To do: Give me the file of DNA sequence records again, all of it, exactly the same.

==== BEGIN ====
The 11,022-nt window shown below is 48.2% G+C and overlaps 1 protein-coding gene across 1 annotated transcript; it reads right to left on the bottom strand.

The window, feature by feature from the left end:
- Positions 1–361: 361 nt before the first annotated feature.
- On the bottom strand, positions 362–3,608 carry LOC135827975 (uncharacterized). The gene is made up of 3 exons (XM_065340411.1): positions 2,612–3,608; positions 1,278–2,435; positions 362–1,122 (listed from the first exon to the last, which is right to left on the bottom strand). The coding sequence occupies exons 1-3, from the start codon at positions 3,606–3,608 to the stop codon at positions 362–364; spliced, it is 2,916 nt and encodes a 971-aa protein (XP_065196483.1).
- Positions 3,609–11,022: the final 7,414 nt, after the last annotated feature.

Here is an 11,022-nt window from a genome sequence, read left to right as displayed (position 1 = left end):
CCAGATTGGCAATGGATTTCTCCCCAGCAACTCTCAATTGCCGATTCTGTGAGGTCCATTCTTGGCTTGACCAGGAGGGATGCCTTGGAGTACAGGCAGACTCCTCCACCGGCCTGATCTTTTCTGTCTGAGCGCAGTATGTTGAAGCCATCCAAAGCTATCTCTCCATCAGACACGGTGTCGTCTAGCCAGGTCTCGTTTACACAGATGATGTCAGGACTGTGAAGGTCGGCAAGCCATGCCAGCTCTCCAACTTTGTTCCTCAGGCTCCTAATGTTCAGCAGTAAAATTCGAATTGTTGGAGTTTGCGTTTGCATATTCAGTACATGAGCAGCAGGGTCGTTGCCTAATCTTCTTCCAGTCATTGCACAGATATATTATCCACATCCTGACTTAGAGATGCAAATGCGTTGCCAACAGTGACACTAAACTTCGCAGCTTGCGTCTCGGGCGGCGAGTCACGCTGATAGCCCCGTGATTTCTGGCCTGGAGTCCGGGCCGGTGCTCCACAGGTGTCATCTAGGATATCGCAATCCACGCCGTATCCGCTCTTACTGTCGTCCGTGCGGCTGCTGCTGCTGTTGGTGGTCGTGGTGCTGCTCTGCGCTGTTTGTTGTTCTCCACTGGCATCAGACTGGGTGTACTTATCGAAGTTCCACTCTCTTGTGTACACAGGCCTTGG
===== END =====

The 11,022-nt window shown below is 48.2% G+C and overlaps 1 protein-coding gene across 1 annotated transcript; it reads right to left on the bottom strand.

The window, feature by feature from the left end:
- Positions 1–361: 361 nt before the first annotated feature.
- On the bottom strand, positions 362–3,608 carry LOC135827975 (uncharacterized). The gene is made up of 3 exons (XM_065340411.1): positions 2,612–3,608; positions 1,278–2,435; positions 362–1,122 (listed from the first exon to the last, which is right to left on the bottom strand). The coding sequence occupies exons 1-3, from the start codon at positions 3,606–3,608 to the stop codon at positions 362–364; spliced, it is 2,916 nt and encodes a 971-aa protein (XP_065196483.1).
- Positions 3,609–11,022: the final 7,414 nt, after the last annotated feature.

Here is an 11,022-nt window from a genome sequence, read left to right as displayed (position 1 = left end):
CCAGATTGGCAATGGATTTCTCCCCAGCAACTCTCAATTGCCGATTCTGTGAGGTCCATTCTTGGCTTGACCAGGAGGGATGCCTTGGAGTACAGGCAGACTCCTCCACCGGCCTGATCTTTTCTGTCTGAGCGCAGTATGTTGAAGCCATCCAAAGCTATCTCTCCATCAGACACGGTGTCGTCTAGCCAGGTCTCGTTTACACAGATGATGTCAGGACTGTGAAGGTCGGCAAGCCATGCCAGCTCTCCAACTTTGTTCCTCAGGCTCCTAATGTTCAGCAGTAAAATTCGAATTGTTGGAGTTTGCGTTTGCATATTCAGTACATGAGCAGCAGGGTCGTTGCCTAATCTTCTTCCAGTCATTGCACAGATATATTATCCACATCCTGACTTAGAGATGCAAATGCGTTGCCAACAGTGACACTAAACTTCGCAGCTTGCGTCTCGGGCGGCGAGTCACGCTGATAGCCCCGTGATTTCTGGCCTGGAGTCCGGGCCGGTGCTCCACAGGTGTCATCTAGGATATCGCAATCCACGCCGTATCCGCTCTTACTGTCGTCCGTGCGGCTGCTGCTGCTGTTGGTGGTCGTGGTGCTGCTCTGCGCTGTTTGTTGTTCTCCACTGGCATCAGACTGGGTGTACTTATCGAAGTTCCACTCTCTTGTGTACACAGGCCTTGG